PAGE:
Arbitration Agreements Could Shield Sheen from Lawsuits

Posted on behalf of Jeff Pitman on November 19, 2015 in Firm News
Updated on April 12, 2022

Sheen's arbitration clauseAs news broke that Charlie Sheen was HIV positive, it was also revealed that he had paid millions to settle claims filed by those who threatened to reveal his status. However, news reports also revealed that visitors to Sheen’s home were required to sign a confidentiality agreement that included an arbitration clause.

An arbitration clause, in any type of contract, requires an individual to settle a claim outside of court. During this session, an arbitrator is chosen by both parties, which means no jury will hear your story.

Arbitration agreements not only take away your legal right to file a lawsuit, they also limit or remove the possibility of punitive damages, which are awarded as a way to punish the defendant and deter them from other similar misbehavior in the future. Furthermore, an arbitration agreement would also serve as a way to keep the record of events from going public.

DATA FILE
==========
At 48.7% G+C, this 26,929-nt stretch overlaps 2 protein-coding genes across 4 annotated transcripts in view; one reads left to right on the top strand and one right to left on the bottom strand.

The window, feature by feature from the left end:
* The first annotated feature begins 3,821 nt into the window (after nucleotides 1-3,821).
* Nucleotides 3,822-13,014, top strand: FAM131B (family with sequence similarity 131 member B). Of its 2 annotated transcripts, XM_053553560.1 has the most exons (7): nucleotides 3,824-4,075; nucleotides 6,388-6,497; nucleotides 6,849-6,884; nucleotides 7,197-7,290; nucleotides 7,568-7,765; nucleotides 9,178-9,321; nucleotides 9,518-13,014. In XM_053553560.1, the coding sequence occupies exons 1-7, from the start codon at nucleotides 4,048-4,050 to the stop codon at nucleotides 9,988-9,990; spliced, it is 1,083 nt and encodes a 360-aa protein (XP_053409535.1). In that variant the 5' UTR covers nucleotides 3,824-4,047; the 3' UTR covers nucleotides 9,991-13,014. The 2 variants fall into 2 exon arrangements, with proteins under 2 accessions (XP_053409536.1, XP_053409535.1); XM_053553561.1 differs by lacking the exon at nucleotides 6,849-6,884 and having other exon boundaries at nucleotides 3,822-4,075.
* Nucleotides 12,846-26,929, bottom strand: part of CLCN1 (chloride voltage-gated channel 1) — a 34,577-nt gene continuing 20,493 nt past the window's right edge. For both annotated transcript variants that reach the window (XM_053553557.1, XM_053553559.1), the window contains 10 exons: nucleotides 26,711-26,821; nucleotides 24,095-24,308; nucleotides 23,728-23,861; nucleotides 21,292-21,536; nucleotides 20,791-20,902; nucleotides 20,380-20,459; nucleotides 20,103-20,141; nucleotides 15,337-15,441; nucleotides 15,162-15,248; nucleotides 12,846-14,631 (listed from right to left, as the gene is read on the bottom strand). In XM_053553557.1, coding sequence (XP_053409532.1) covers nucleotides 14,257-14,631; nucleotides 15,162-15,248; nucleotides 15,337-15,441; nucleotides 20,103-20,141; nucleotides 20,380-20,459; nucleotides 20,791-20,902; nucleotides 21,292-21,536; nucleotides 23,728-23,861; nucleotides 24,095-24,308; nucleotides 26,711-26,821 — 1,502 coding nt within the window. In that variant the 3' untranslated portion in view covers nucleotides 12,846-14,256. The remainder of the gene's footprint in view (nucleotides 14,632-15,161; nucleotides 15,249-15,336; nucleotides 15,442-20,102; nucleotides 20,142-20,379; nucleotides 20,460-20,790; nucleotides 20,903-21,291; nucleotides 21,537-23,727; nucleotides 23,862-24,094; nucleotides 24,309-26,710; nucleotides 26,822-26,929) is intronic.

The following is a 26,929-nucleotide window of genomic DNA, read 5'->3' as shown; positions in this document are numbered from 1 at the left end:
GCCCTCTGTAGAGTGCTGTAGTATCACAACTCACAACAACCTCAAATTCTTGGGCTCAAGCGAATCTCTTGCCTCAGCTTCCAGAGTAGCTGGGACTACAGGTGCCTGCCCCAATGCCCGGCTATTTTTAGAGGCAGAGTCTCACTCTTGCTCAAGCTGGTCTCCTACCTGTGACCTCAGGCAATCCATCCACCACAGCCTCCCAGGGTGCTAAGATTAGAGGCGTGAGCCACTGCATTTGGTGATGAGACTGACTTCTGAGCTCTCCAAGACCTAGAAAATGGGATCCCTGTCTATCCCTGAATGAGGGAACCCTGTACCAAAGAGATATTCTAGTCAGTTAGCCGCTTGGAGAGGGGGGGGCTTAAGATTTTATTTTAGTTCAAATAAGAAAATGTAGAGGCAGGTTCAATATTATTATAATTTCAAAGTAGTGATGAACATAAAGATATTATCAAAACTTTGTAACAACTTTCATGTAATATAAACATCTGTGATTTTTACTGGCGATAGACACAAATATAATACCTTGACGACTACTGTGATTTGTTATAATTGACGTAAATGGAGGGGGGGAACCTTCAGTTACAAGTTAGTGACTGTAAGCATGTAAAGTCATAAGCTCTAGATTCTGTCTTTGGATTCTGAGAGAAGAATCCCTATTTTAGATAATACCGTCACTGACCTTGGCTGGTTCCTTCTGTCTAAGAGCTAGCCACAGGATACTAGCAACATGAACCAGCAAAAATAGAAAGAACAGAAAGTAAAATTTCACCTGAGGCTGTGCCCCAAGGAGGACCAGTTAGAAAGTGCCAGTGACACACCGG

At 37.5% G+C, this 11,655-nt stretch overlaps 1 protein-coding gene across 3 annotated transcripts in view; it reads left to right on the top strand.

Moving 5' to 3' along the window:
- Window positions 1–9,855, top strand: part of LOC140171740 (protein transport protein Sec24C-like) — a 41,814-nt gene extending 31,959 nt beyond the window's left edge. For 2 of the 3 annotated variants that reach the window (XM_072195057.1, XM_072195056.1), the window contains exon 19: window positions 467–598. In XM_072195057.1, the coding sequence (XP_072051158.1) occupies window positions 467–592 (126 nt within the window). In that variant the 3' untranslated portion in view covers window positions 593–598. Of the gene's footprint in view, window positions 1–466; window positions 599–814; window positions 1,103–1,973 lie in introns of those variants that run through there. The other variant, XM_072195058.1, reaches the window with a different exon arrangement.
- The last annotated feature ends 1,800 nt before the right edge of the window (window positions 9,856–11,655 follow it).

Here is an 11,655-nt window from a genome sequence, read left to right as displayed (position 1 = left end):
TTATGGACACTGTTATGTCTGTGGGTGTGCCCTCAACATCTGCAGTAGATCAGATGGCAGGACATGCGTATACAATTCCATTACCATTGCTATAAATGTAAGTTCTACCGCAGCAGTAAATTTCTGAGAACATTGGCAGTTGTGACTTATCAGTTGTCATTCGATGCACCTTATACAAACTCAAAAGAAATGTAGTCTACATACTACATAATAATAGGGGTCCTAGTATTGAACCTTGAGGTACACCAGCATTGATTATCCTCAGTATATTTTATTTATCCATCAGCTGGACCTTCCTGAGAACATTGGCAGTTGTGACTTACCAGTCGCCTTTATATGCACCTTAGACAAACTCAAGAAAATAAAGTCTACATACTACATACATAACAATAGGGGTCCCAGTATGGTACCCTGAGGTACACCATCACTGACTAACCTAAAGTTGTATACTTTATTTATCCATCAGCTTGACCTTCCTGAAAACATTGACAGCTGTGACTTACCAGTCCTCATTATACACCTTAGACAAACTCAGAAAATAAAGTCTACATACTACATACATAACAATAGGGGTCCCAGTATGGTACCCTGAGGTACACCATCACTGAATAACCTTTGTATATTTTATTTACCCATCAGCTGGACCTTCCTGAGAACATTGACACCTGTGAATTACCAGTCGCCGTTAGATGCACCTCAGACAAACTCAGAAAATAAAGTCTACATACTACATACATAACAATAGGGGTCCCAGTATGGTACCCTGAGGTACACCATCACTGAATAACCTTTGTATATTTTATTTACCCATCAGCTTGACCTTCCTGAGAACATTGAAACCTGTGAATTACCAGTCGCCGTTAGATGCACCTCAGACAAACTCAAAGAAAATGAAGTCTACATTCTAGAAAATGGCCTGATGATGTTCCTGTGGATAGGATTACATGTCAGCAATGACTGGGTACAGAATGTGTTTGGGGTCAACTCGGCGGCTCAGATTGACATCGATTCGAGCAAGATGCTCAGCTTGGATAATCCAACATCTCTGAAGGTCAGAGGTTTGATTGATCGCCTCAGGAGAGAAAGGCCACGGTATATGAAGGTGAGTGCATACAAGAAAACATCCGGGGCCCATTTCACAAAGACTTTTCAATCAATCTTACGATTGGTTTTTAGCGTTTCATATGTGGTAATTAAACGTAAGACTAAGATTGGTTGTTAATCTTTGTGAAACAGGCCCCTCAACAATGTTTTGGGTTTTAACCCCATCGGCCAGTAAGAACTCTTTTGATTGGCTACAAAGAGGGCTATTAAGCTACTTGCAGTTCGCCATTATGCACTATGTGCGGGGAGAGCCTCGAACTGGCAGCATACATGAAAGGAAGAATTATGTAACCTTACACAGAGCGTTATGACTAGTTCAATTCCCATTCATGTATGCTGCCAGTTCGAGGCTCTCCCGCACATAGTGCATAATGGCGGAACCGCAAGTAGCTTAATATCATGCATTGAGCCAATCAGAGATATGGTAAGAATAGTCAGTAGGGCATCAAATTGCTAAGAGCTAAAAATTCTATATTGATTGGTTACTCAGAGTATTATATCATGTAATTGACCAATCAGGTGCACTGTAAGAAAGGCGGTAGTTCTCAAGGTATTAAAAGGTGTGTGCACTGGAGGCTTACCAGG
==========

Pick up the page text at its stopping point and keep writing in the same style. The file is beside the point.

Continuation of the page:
As previously noted by an investigation in the New York Times, arbitration agreements are being snuck into all types of agreements and contracts. From cellphone service to nursing homes admissions to workplace agreements, you may have already signed an arbitration clause without even knowing.

The ability of an actor to use an arbitration clause to silence those who may have been put in danger if he failed to disclose his HIV positive status illustrates how the legal system often works in favor of big corporations. According to the New York Times’ three-piece investigation on arbitration agreements, there were a number of instances where these clauses favored companies being sued for wrongful death, medical negligence and hate crimes.

As a leader in protecting the rights of the elderly, injury lawyers Milwaukee at Pitman, Kalkhoff, Sicula & Dentice, S.C. has seen the damage that arbitration clauses have wrought in cases of nursing home abuse and neglect. We encourage everyone to thoroughly read their contracts, admissions forms and other legal documents. If you do not understand something, ask questions and make sure your legal rights are protected.

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